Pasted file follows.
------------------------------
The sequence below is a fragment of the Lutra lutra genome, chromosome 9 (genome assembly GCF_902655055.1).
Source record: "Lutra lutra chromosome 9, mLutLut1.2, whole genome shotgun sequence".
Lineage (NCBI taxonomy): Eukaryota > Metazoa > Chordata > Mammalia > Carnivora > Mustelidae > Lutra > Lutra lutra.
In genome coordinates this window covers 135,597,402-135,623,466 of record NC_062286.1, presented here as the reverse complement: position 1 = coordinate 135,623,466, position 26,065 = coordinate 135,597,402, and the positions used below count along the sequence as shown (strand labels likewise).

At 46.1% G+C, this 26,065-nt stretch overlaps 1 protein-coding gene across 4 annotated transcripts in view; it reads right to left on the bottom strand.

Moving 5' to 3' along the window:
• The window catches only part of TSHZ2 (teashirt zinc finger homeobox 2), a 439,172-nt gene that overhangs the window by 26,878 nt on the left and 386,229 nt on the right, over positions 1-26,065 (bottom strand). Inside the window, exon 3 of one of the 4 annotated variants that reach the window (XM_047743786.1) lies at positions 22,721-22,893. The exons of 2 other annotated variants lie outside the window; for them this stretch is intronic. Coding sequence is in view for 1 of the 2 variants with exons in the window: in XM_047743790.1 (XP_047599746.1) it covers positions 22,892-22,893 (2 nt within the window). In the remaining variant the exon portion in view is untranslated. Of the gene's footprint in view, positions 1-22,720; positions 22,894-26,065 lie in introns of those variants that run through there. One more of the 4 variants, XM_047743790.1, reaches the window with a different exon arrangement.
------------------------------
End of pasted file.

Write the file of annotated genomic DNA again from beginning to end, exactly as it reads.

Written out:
The sequence below is a fragment of the Lutra lutra genome, chromosome 9 (genome assembly GCF_902655055.1).
Source record: "Lutra lutra chromosome 9, mLutLut1.2, whole genome shotgun sequence".
Lineage (NCBI taxonomy): Eukaryota > Metazoa > Chordata > Mammalia > Carnivora > Mustelidae > Lutra > Lutra lutra.
In genome coordinates this window covers 135,597,402-135,623,466 of record NC_062286.1, presented here as the reverse complement: position 1 = coordinate 135,623,466, position 26,065 = coordinate 135,597,402, and the positions used below count along the sequence as shown (strand labels likewise).

At 46.1% G+C, this 26,065-nt stretch overlaps 1 protein-coding gene across 4 annotated transcripts in view; it reads right to left on the bottom strand.

Moving 5' to 3' along the window:
• The window catches only part of TSHZ2 (teashirt zinc finger homeobox 2), a 439,172-nt gene that overhangs the window by 26,878 nt on the left and 386,229 nt on the right, over positions 1-26,065 (bottom strand). Inside the window, exon 3 of one of the 4 annotated variants that reach the window (XM_047743786.1) lies at positions 22,721-22,893. The exons of 2 other annotated variants lie outside the window; for them this stretch is intronic. Coding sequence is in view for 1 of the 2 variants with exons in the window: in XM_047743790.1 (XP_047599746.1) it covers positions 22,892-22,893 (2 nt within the window). In the remaining variant the exon portion in view is untranslated. Of the gene's footprint in view, positions 1-22,720; positions 22,894-26,065 lie in introns of those variants that run through there. One more of the 4 variants, XM_047743790.1, reaches the window with a different exon arrangement.